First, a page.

Addiction is an anti-life phenomenon. It is an addiction to death. Addiction is a wish to become completely still, at peace, zoned out, stoned. This process of addiction as a death cult is taking place writ large at Trump's rallies and through his followers.

Another aspect of Trump's power and pathology is that he is an anger and rage addict.

It is not exactly anger and rage. The real issue is destructiveness. It's an addiction to breaking things. Trump gives people that permission. Trump gives his followers freedom to express their rage and their destructiveness. Many of Trump's followers, especially the more fanatical ones, have felt marginalized in their lives. Trump really taps into that. He's got an instinct for tapping in those feelings of anger, rage and destructiveness because he felt that way when he was a child.  Even though he was born into a wealthy family, people couldn't stand to have him in the house. Trump's parents couldn't stand him. He didn't have any friends. He was always being punished in school. I mean, he was an obnoxious person and he still is. As an adult, Trump has just learned to control it to some extent.

If we consider America to be a type of family, how is Trump, as a parental figure, impacting the rest of us?

Our family is a family that's in a complicated state of being at present because some of the siblings are fighting with each other about their destructive father. In this case, that is Donald Trump. The difference is that the American people can vote Donald Trump out of office. If Trump is not voted out of office, there really is nothing that can be done about him and his behavior.

If Donald Trump is the father and husband in this dysfunctional American family, why are Republicans, in the role of his spouse, enabling and supporting him? 

This is all very common behavior. Partners do not leave the abuser because of fear. They would rather have father attack the children than be attacked themselves. Not leaving the abuser is also an example of the psychological phenomenon called "identification with the aggressor." The victim becomes like the abuser and aggressor to protect themselves.

That protection involves becoming like that person. There is another dimension at work here that needs to be emphasized. It is very hard for people to leave an abusive partner. They often just don't do it. And why is that? People on the outside will say, "You're crazy! Why don't you get away from this person?" The victim responds with, "I can't."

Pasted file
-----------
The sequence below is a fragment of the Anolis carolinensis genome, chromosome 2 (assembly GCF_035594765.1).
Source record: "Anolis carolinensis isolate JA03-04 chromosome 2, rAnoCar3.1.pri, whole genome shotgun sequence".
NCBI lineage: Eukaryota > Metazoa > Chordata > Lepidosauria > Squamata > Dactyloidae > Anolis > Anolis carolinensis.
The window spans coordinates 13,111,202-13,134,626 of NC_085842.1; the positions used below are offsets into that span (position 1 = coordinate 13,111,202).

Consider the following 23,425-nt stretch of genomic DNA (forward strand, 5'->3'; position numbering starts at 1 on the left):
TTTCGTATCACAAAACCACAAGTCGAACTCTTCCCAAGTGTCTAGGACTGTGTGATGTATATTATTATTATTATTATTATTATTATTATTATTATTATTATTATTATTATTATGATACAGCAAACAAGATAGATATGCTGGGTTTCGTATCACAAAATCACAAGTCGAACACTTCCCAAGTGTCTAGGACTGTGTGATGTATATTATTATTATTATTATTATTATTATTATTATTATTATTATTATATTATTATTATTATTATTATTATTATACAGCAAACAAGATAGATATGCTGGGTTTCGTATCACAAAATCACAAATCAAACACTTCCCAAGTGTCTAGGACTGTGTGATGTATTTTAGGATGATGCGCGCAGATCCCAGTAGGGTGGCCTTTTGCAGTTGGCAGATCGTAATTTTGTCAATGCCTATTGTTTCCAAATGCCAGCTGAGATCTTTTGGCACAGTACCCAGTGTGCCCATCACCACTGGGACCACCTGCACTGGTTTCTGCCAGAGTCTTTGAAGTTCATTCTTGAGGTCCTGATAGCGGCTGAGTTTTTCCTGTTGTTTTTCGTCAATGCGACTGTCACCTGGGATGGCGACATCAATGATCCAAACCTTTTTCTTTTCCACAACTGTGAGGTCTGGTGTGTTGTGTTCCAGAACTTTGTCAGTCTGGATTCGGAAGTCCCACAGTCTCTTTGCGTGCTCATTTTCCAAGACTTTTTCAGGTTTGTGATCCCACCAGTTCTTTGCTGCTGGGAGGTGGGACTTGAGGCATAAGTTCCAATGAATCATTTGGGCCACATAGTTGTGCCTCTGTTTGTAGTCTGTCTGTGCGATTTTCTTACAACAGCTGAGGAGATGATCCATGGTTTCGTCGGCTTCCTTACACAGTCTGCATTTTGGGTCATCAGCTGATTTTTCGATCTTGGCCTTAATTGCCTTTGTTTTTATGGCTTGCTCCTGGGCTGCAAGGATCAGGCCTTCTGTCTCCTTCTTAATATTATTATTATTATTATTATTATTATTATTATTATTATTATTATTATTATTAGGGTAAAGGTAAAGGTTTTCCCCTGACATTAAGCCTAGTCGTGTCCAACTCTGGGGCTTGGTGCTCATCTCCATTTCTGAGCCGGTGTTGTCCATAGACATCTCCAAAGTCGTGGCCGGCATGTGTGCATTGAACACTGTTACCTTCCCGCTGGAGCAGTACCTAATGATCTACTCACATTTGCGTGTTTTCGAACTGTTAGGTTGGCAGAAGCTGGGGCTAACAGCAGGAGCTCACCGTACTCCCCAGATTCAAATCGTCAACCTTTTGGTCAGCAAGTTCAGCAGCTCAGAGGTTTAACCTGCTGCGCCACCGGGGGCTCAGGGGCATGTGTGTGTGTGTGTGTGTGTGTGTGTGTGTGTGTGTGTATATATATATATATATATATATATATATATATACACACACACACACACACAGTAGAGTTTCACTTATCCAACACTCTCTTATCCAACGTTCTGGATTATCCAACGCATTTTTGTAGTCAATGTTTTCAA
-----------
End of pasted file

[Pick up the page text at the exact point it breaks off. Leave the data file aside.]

There are many factors at work there, but one of them is how the victim has often unconsciously given their personal power to the other person. The American people did that by thinking that Robert Mueller or Adam Schiff was going to save them through impeachment for Ukraine as well as through the Russia investigation. The American people did not go out and engage in massive protests or do other things to actively save the country.

If we use the family analogy, Mitt Romney is one of the children in Trump's Republican family. Romney also voted to impeach Trump. Now Trump and his agents are attacking — and in at least one case physically threatening — Romney for telling the truth about their father Donald Trump.

Mitt Romney is now the outsider who becomes the person that everybody else in the family wants to kill. Romney the sibling is telling his siblings and other relatives something they also feel but are afraid to say. If that sibling who tells the truth about the parent can be killed, then the rest of us will be safe from the truth about the situation. Of course, that is not true. 

I have been writing about journalists and other public figures who keep telling the American people that all of this is somehow going to be OK. I call such people "hope-peddlers." The facts are clear: The age of Trump is a disaster. It will not resolve itself such that everything will be fine. What is the role of these false prophets in this ongoing crisis? Do they actually believe what they are telling the American people and the world? 

The situation is not going to be OK. There are several levels of hope. On one level, hope is the denial of anxiety and fear and the denial of helplessness. The irony about hope is that it combines the denial of helplessness with an expression of hopelessness. That's what's paradoxical. There are people who hope for things but do not do anything to achieve that outcome. When a person is denying helplessness by hoping that things will work out, they are also acting helpless by hoping that somebody else is going to save them and somehow everything will work out. Hope can be an abdication of responsibility as a way of protecting oneself against anxiety. The hope-peddlers are behaving as though they are addicted on an unconscious level to death, because they are denying the work that is necessary to stay alive by protecting the United States.

By Chauncey DeVega

Chauncey DeVega is a senior politics writer for Salon. His essays can also be found at He also hosts a weekly podcast, The Chauncey DeVega Show. Chauncey can be followed on Twitter and Facebook.